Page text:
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Intel releases source code for NAS test app

Support ends, hacking begins!

High performance access to file storage

Intel has discontinued development of, and support for, its NAS Performance Toolkit, an application that measures the performance of small network-attached storage systems. But the software will live on, as Chipzilla has released the source code for the tool.

The NASPT, as Intel liked to call it, was not the kind of tool one would use to do serious testing of an enterprise-scale NAS, as it lacked the ability to test storage devices under application loads.

The software was, however, handy for tests of NAS boxen intended for use in smaller-scale environments, thanks to its inclusion of tests for performance when used to open and close files from personal productivity applications. Simulating backup was another of the application’s capabilities, as was testing a NAS’ abilities to cope with video playback and recording.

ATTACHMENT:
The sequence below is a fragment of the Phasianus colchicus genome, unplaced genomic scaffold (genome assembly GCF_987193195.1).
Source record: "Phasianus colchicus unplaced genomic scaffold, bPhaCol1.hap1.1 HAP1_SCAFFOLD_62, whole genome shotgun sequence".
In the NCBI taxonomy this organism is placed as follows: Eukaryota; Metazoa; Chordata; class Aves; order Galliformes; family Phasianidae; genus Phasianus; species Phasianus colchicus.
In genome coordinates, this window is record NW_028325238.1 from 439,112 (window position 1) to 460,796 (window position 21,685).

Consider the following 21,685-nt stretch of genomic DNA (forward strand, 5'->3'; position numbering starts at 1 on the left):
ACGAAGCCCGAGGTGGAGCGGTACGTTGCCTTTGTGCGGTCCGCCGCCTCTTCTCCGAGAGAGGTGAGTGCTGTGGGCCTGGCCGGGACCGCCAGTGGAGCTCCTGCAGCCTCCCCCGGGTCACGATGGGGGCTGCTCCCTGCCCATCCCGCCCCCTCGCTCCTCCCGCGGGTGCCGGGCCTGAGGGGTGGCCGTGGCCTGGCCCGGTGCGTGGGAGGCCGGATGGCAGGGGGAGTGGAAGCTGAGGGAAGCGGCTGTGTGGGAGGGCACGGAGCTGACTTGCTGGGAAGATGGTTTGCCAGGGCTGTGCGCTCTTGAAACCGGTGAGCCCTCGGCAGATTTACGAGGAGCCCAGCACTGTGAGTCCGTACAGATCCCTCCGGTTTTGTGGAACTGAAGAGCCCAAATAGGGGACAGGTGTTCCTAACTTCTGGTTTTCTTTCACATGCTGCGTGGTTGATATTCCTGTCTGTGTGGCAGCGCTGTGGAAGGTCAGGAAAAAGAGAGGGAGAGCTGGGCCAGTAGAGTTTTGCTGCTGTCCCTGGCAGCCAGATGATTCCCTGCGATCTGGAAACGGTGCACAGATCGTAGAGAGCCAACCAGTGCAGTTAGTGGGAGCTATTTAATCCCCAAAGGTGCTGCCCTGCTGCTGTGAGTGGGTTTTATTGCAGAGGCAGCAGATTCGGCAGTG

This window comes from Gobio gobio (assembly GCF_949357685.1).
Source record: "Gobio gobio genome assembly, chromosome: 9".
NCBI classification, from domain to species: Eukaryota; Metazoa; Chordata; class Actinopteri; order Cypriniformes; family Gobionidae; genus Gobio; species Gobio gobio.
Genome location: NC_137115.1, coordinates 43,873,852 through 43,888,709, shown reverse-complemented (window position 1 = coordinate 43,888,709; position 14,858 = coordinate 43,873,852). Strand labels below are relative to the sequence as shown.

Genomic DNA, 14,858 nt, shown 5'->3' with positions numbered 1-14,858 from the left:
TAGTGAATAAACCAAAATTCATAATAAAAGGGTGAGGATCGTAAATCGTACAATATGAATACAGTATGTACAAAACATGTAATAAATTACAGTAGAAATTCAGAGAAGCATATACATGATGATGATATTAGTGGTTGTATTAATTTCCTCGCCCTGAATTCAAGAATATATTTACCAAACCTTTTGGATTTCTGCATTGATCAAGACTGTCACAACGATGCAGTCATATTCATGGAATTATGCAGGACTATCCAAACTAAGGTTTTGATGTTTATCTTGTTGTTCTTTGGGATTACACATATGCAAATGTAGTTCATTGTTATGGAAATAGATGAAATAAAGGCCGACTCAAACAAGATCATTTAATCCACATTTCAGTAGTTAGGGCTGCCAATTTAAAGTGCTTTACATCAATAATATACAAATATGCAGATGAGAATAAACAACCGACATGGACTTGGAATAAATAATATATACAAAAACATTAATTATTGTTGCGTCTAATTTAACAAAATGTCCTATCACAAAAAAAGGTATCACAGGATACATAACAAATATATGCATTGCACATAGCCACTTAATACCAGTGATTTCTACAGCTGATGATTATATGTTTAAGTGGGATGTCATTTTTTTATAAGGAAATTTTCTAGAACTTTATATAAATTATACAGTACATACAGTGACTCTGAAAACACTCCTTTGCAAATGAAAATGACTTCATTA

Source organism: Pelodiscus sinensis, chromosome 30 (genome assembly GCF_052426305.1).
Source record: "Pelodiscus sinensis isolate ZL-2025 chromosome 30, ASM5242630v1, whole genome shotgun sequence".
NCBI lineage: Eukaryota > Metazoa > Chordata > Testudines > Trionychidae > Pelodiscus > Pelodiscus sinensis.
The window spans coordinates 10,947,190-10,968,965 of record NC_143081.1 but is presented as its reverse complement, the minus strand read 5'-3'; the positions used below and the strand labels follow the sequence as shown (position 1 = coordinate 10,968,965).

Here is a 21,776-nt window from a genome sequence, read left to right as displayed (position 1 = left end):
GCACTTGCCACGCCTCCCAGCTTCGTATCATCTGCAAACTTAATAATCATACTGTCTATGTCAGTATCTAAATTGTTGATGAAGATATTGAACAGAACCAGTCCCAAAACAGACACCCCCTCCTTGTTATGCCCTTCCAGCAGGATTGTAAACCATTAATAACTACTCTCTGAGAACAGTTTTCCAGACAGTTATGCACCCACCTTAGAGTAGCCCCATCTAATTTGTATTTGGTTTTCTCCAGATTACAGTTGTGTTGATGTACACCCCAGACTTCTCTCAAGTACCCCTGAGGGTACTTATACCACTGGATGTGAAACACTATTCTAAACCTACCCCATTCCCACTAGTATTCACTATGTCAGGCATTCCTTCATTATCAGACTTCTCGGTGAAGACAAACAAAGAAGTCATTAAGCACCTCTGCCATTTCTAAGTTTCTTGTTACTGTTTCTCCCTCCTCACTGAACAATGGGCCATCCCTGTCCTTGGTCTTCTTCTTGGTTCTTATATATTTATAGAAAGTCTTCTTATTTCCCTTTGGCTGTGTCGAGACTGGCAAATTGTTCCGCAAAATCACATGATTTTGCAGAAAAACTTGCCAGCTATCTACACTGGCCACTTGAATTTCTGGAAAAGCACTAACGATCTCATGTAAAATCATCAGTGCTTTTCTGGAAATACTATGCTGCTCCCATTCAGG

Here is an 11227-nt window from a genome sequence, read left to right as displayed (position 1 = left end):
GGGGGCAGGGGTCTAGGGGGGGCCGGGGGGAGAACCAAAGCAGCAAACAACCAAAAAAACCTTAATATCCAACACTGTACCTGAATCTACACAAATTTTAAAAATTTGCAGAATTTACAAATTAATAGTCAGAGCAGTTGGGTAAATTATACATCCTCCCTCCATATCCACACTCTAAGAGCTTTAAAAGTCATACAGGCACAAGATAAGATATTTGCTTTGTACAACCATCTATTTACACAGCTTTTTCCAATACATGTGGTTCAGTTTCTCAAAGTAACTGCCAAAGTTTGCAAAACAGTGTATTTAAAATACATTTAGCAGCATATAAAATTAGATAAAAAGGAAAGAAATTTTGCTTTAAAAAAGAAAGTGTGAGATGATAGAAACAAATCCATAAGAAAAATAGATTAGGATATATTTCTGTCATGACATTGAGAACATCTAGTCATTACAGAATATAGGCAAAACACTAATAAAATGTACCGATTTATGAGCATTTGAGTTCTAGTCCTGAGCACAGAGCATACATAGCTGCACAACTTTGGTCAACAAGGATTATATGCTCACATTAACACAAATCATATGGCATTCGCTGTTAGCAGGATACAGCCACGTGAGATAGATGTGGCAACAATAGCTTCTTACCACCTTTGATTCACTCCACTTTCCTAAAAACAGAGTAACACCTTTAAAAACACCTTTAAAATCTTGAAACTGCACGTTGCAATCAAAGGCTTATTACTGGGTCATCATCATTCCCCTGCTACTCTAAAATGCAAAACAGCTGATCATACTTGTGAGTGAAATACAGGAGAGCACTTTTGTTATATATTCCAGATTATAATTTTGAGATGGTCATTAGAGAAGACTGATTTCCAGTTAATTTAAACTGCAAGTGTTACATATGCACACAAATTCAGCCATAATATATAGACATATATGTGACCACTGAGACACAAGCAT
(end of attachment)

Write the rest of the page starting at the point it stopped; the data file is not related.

Those features made the free software a useful item in system administrators’ tool bags when planning and implementing small business rigs in which a NAS device substituted for and/or supplemented a server. That’s a role for which small NAS systems, now often equipped with four or more drives and gigabit Ethernet, are very well-suited.

System builders using open source tools like FreeNAS or Openfiler also often used the tool to test their newly-built storage appliances, while hardware reviewers were among its other devotees.

It’s hard to know just when Intel decided to discontinue the software, as a document.lastModified query on many Intel.com pages often returns the day of the query as the answer. It’s also hard to understand why: the company last year renewed its push for Atom-powered NAS appliances aimed at small business.

Whatever the reason for NASPT‘s demise as a supported product, Intel has been good enough to release the source code for the tool as a Visual Studio 2008 project. The code can be found here. ®

High performance access to file storage

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